History of At Home 

A group of Los Angeles residents formed this interest group in early 2015, through discussions at a neighborhood potluck.  We had many questions: what are cooperatives and cohousing? Is this possible to do here in Los Angeles? What have other groups done? How do we learn about types of decision-making and planning processes?

We visited several other communities, which we learned about through the knowledge and initiative of group members. These were LA Eco-village, Regen Co-op in Pomona, and Emerald Village in Vista. I felt very fortunate to hear from members of these communities about their goals and how they operated.  We also benefited from hearing group members share their experiences living in community at cohousing and other types of communities previously or in other parts of the country.  Through discussions and activities, we listened to each other describe our goals and visions for a community.  Through a great collaboration with the Meetup group “You Are Here: Los Angeles: Intentional Community,” we explored fascinating types of design, ways of holding thoughtful discussions, and collaborating with other amazing groups around the area. Also, through wonderful expert speakers and members contributing articles, we started to put together a list of resources available to the group as well as anyone interested in the topic.

We are reaching out to people who are interested in creating community-centered housing. We envision a community that would feel like a neighborhood, allow us to be healthy, garden, put in environmental features, do activities together, and have an affordable and secure place to live.  We are learning about the different structures including cohousing, cooperatives, nonprofits, and other housing communities.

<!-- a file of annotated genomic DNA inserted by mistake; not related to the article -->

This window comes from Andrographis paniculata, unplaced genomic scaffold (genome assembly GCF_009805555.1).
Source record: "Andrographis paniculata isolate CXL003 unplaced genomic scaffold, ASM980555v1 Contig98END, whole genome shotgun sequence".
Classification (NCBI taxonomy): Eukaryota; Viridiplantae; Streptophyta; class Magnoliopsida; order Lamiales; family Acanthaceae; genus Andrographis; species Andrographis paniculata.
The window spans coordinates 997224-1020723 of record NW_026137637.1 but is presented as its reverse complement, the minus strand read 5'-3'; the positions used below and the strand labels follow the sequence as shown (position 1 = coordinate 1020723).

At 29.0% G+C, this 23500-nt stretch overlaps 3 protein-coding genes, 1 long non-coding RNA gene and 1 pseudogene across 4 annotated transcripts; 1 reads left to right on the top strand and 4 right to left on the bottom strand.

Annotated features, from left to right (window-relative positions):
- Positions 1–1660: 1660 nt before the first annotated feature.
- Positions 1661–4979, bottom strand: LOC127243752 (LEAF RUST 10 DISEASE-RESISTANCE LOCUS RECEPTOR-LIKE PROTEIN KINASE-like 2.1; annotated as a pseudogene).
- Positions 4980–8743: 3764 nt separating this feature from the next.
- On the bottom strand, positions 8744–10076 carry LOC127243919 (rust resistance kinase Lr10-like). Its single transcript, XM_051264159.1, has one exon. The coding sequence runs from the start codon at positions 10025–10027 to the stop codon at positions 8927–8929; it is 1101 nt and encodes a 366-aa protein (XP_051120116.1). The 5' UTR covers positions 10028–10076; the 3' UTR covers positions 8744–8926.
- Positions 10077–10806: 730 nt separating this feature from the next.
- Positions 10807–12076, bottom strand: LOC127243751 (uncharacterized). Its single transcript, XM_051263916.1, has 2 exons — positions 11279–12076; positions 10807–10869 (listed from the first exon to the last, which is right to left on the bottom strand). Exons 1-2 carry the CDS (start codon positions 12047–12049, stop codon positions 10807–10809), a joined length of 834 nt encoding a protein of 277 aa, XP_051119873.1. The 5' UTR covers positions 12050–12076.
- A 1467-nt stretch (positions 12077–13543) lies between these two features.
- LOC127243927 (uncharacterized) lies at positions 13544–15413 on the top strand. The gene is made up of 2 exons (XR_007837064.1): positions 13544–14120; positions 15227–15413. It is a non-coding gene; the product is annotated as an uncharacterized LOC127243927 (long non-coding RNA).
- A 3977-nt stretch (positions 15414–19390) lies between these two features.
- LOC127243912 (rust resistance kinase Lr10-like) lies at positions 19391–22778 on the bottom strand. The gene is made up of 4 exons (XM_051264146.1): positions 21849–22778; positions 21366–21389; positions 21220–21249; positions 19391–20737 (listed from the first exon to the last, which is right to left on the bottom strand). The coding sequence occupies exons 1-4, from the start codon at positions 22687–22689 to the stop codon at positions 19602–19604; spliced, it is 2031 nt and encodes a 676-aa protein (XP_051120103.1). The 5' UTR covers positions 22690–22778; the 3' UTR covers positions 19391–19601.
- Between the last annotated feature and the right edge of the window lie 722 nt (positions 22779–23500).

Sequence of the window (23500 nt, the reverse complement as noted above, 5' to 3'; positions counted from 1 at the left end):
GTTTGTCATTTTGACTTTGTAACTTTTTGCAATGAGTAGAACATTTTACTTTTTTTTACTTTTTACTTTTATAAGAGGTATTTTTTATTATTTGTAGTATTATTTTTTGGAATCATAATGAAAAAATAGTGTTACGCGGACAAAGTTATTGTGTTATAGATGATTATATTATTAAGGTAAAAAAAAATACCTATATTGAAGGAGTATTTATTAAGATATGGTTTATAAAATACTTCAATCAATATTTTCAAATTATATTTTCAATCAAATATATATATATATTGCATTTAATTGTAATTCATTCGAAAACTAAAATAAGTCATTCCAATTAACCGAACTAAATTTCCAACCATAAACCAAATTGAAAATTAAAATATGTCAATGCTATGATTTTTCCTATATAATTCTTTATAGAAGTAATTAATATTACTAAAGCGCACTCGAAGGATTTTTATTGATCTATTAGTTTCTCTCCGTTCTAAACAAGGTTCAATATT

Carla Truax, Founder and Program Director


Carla has a background in environmental health, and 15 years of experience in community education.  While working at USC, she created partnerships with many nonprofit organizations, and facilitated long-lasting collaborations including the Impact Project, which pushed for policy change for the top air polluting industries in Southern California.  The partnerships with community-based and environmental justice organizations gave her an understanding that groups must support one another and join forces in order to create change for all.  Carla earned her B.A. from Hamline University in environmental studies in 2005, a Master’s degree in Public Health at USC in 2011.